There’s something so attractive about someone who does something for you that you know they would never do on their own. It speaks of sacrifice, which is the ultimate turn on & respect-builder. Selfish people are a dime a dozen; if you can step out of yourself and really see the other person, what they want, and be able to give it to them, that is next level generosity. And watch them light up like a Christmas tree when you do. Trust me, the joy on their face will fuel your desire to continue in this vein.
Summa Cum Laude Generosity: Give What the Other Person Needs.
You may want something from someone. They might want something from you. But the deepest & most mature level of generosity asks not what you or I want, but what the other person needs. The other person may want encouragement, but in this instance, they need hard truths delivered in tough love. They may want space, but actually need presence (or vise versa). They may want to see you tonight, but they really need the rest. They may want guidance, but really need to work through something on their own.
Summa Cum Laude Generosity requires knowing a person so deeply as to know what they need. It requires seeing a person and their needs independent from you. It requires the willingness to break rapport and take some relational risks, because you care more about the person than the state of the relationship. You have to risk being dead wrong and the other person being upset. You have to risk being spot on and the other person walking away. Give not what you or they want, but what they need.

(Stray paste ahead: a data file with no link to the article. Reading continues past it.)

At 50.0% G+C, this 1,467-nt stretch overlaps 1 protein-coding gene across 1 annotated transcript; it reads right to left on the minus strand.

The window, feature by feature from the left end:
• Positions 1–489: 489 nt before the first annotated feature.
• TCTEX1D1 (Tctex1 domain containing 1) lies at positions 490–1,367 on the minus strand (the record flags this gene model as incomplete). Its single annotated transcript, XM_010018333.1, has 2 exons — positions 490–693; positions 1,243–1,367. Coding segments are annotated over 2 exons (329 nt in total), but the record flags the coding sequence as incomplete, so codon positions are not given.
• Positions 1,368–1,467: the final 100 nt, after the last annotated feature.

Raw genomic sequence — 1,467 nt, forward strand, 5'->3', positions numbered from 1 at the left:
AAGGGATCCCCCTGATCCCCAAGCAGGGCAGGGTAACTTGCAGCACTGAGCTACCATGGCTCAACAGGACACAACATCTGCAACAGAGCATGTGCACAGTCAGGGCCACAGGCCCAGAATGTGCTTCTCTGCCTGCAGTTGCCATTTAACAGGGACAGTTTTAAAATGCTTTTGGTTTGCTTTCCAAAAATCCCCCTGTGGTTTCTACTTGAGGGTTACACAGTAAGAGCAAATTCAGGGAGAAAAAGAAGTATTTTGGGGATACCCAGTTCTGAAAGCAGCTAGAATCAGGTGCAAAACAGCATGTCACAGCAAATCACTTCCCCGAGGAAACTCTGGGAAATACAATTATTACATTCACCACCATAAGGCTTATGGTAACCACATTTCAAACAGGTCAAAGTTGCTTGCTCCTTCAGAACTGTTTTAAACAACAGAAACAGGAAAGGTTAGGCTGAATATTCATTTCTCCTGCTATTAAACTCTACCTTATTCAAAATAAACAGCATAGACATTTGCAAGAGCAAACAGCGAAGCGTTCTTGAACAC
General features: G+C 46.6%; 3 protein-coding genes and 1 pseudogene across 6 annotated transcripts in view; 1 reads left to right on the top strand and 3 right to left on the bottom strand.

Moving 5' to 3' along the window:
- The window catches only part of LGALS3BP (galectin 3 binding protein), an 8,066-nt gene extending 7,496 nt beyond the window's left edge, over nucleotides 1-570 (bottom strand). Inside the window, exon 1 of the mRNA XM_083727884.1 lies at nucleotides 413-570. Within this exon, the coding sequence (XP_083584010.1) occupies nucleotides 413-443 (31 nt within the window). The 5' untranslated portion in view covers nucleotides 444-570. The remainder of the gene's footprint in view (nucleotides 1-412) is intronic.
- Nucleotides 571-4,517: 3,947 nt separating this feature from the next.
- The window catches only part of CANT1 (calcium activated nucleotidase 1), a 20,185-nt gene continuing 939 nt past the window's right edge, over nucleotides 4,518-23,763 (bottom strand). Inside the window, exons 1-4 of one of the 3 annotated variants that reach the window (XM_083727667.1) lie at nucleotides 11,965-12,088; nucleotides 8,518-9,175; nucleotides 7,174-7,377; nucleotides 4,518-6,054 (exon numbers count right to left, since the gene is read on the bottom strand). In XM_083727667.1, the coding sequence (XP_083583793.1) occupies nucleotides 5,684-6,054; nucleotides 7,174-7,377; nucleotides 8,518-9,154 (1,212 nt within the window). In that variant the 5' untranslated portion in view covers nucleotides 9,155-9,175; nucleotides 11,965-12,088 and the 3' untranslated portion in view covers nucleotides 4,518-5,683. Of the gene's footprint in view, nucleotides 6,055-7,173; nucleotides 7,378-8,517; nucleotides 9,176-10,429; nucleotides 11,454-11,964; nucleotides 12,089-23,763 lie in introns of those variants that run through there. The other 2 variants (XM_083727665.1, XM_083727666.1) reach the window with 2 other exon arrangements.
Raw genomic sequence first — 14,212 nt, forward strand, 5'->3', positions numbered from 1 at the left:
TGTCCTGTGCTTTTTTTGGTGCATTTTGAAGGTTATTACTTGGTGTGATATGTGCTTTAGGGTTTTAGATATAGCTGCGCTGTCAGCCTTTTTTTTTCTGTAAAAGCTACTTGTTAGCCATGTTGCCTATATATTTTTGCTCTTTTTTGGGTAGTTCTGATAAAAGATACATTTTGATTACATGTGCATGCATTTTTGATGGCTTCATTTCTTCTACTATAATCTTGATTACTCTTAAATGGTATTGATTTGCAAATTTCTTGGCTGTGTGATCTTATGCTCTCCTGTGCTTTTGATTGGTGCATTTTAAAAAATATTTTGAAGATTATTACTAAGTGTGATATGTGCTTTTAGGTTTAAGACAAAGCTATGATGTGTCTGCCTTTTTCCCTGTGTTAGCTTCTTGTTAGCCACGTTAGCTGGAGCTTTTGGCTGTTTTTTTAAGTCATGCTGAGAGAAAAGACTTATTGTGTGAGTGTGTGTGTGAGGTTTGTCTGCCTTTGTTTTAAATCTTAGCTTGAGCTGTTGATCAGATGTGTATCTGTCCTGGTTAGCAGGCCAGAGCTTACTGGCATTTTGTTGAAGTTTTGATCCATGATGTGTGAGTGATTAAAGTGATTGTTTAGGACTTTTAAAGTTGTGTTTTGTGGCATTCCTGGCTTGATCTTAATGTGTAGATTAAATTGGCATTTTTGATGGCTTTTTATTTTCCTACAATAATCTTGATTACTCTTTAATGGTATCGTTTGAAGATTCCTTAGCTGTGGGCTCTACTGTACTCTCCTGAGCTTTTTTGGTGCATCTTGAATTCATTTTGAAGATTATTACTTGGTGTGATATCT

After generosity, reciprocity is the second piece that fuels relationships.
You have a generous spirit, but are they reciprocating?
Evaluate someone’s worthiness to be in your life by the benchmark of reciprocity. Reciprocity is the practice of exchanging things with others for mutual benefit. In relationships, reciprocity is the mutual exchange of investment - both parties are equally contributing to the health of the relationship when it comes to effort. The word reciprocity comes from the Latin reciprocus which literally means ‘moving backward and forward.’ I like this definition; it reminds me of basketball. I take the ball down the court for a while, dribble it a bit, and then pass it to you and you have it for a while. A mutual backward and forward, a give and take, equal effort on both sides.
Are other people (friends or partners) matching your level of investment? If you are moving through the various levels of generosity with someone and they are not reciprocating, it’s time to either talk (with them) or walk (away). Generosity is too precious to be wasted on ungrateful recipients. It is a rare gemstone for which people will do backflips in all manner of relationships, so don’t cheapen it by carrying on with those who aren’t reciprocating. Wisdom is discerning if reciprocity is present; bravery is being willing to walk if not.
Relationships are a two-sided coin: Generosity is your job, Reciprocity is theirs. Generosity without Reciprocity is abuse; Reciprocity without Generosity is brutality. Both are needed for relationships to work.
Have them both and your relational tank will be full.
Have them both and you'll be connected to yourself & others in a way never thought possible.
Have them both and you'll never run dry.
Archives by Month